Color Theory Workshop
Oct. 11 4:00-7:00pm
Molokai Arts Center
Molokai Arts Center workshops are generally small to give students a more intimate learning experience. John Wordin, whose previous Color Theory workshop was well received, will again be teaching another Color Theory workshop on Thursday, October 11, from 4:00-7:00 pm.
In this three hour workshop, participants will learn the fundamentals of color, a comparison of 2 color wheels (Joahannes Itten and Albert Munsell), what is contrast and how to achieve it.
A color wheel is an abstract illustrated organization of color hues around a circle-showing the relationships between primary, secondary and tertiary colors.
The Munsell color system, developed by Professor Albert H. Munsell describes color space specifically on colors based on three properties of color: hue, value and chroma. Incidentally, it was adopted by the USDA as the official color system for soil research in the 1930s. The Munsell color system is a means to visually identify and match color using a scientific approach. Albert Munsell was both a scientific thinker and an artist who wanted artists and scientists to have a system that made it easy to express colors in a concrete way. The result was a system that could be used across many disciplines.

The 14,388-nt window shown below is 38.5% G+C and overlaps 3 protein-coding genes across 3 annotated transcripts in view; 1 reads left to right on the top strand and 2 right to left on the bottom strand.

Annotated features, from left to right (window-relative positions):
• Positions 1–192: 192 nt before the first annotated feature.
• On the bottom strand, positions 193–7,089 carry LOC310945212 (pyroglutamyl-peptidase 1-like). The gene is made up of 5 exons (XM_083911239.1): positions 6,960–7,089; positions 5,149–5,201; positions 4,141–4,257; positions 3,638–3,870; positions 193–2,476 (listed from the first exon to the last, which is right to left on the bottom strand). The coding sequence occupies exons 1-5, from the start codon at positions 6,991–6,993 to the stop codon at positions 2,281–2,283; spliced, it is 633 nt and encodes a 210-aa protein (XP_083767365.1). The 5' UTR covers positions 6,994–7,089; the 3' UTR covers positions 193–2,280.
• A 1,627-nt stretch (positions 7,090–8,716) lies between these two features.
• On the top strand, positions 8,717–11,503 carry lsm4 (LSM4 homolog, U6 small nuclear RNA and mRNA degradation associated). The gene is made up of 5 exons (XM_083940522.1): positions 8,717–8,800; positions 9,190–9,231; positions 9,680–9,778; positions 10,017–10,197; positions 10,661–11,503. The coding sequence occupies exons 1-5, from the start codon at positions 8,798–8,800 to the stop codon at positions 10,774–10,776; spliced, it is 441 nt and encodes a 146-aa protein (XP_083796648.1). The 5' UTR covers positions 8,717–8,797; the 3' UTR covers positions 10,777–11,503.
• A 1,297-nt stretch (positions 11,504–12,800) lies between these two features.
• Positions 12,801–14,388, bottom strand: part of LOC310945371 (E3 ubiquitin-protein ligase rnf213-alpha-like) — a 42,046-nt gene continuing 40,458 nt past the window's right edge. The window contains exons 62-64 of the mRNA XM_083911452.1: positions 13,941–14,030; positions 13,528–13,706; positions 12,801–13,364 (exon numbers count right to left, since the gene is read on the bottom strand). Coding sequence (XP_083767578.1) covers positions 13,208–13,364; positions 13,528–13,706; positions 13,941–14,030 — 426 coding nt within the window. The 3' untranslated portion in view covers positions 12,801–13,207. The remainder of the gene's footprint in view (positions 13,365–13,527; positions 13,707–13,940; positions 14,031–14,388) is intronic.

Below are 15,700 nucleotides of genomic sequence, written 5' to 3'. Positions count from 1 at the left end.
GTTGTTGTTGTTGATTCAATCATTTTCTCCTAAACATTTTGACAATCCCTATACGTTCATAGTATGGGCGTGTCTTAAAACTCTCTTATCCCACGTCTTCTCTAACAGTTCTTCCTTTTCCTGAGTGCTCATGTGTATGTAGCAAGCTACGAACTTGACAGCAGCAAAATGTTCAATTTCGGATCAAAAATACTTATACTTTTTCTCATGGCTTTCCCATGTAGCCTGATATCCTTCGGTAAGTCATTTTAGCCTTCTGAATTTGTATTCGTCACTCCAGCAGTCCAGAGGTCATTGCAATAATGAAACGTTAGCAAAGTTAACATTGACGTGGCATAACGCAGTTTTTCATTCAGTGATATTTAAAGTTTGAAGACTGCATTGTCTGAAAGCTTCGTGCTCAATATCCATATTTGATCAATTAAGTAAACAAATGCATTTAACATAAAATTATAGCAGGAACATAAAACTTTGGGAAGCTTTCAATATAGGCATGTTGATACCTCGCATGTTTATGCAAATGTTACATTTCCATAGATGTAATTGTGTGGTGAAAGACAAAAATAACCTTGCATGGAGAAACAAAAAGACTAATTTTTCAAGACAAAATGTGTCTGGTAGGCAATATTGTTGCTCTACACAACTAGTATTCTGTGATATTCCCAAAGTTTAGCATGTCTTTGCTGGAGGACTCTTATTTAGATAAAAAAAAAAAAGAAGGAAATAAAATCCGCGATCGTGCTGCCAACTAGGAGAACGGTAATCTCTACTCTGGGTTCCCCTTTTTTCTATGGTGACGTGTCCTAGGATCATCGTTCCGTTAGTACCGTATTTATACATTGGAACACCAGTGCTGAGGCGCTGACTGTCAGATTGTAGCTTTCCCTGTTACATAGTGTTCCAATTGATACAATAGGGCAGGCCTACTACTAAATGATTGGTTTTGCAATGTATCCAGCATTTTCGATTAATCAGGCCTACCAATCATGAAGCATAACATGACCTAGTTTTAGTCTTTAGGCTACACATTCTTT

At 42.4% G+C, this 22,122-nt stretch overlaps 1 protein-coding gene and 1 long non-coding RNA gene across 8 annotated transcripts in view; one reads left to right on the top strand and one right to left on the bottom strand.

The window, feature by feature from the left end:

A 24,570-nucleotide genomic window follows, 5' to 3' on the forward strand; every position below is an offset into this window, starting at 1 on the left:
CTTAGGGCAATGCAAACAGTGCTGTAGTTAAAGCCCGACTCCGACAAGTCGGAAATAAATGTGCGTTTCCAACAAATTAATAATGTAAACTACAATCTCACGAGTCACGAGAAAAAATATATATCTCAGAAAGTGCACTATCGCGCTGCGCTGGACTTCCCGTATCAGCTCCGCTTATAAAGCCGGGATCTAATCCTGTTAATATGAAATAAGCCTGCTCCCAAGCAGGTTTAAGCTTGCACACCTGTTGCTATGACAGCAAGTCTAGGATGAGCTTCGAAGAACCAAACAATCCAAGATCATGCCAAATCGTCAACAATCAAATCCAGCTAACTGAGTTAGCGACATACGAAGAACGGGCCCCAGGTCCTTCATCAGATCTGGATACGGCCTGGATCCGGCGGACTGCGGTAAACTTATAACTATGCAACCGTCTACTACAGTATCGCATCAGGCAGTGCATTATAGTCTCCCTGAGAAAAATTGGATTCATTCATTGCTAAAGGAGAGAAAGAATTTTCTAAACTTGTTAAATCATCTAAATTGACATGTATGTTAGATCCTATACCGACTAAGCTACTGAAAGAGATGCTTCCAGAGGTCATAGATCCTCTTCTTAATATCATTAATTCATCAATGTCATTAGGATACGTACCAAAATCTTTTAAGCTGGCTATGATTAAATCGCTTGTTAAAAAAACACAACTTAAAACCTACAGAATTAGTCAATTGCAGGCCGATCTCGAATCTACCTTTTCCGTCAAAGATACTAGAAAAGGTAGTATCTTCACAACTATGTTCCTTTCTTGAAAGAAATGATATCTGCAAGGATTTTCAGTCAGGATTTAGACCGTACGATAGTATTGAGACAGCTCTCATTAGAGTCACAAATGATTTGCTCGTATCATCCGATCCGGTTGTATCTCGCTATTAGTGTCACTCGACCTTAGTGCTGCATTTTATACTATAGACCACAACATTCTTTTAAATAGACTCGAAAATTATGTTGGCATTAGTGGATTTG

Joahannes Itten developed an innovative way in which to teach students the basics of material characteristics, composition and color. He theorized seven types of color contrast which include contrast by hue, by value, by temperature, by compliments, by simultaneous contrast, by saturation and by extension.
Colored pencils, watercolor, oil pastels, and chalk pastels will be used in art exercises using different color combinations. Understanding the fundamentals of color theory and how we perceive color will help you see why different color combinations work and why some don’t.
No previous art experience necessary and all supplies will be provided by MAC and the artist.
Workshop fee will be $30 for non members and $24 for current MAC members.